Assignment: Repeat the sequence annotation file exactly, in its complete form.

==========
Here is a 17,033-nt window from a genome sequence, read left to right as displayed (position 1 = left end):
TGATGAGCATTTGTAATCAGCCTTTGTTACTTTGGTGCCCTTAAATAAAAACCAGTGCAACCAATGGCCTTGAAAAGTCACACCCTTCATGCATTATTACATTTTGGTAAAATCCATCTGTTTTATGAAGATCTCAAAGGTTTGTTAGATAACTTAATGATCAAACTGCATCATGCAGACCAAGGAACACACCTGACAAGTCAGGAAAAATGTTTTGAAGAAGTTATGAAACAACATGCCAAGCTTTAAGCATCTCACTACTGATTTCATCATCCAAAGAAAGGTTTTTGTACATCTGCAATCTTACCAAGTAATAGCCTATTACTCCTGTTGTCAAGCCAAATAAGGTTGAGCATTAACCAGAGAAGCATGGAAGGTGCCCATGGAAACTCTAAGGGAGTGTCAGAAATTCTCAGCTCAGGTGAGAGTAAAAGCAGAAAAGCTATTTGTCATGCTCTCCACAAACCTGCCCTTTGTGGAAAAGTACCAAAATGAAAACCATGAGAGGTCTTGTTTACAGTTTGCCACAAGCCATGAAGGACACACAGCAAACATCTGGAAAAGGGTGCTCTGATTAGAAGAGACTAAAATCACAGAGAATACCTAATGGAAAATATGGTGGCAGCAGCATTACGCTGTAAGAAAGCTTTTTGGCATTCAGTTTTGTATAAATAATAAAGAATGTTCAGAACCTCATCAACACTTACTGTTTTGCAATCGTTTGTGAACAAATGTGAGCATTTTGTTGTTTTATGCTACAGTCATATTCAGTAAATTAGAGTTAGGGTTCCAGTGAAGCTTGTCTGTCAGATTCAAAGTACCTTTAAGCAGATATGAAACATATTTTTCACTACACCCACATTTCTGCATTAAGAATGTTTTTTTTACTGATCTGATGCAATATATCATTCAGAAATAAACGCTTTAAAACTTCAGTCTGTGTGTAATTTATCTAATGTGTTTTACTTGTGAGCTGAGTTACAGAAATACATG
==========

Here is a 17,033-nt window from a genome sequence, read left to right as displayed (position 1 = left end):
TGATGAGCATTTGTAATCAGCCTTTGTTACTTTGGTGCCCTTAAATAAAAACCAGTGCAACCAATGGCCTTGAAAAGTCACACCCTTCATGCATTATTACATTTTGGTAAAATCCATCTGTTTTATGAAGATCTCAAAGGTTTGTTAGATAACTTAATGATCAAACTGCATCATGCAGACCAAGGAACACACCTGACAAGTCAGGAAAAATGTTTTGAAGAAGTTATGAAACAACATGCCAAGCTTTAAGCATCTCACTACTGATTTCATCATCCAAAGAAAGGTTTTTGTACATCTGCAATCTTACCAAGTAATAGCCTATTACTCCTGTTGTCAAGCCAAATAAGGTTGAGCATTAACCAGAGAAGCATGGAAGGTGCCCATGGAAACTCTAAGGGAGTGTCAGAAATTCTCAGCTCAGGTGAGAGTAAAAGCAGAAAAGCTATTTGTCATGCTCTCCACAAACCTGCCCTTTGTGGAAAAGTACCAAAATGAAAACCATGAGAGGTCTTGTTTACAGTTTGCCACAAGCCATGAAGGACACACAGCAAACATCTGGAAAAGGGTGCTCTGATTAGAAGAGACTAAAATCACAGAGAATACCTAATGGAAAATATGGTGGCAGCAGCATTACGCTGTAAGAAAGCTTTTTGGCATTCAGTTTTGTATAAATAATAAAGAATGTTCAGAACCTCATCAACACTTACTGTTTTGCAATCGTTTGTGAACAAATGTGAGCATTTTGTTGTTTTATGCTACAGTCATATTCAGTAAATTAGAGTTAGGGTTCCAGTGAAGCTTGTCTGTCAGATTCAAAGTACCTTTAAGCAGATATGAAACATATTTTTCACTACACCCACATTTCTGCATTAAGAATGTTTTTTTTACTGATCTGATGCAATATATCATTCAGAAATAAACGCTTTAAAACTTCAGTCTGTGTGTAATTTATCTAATGTGTTTTACTTGTGAGCTGAGTTACAGAAATACATG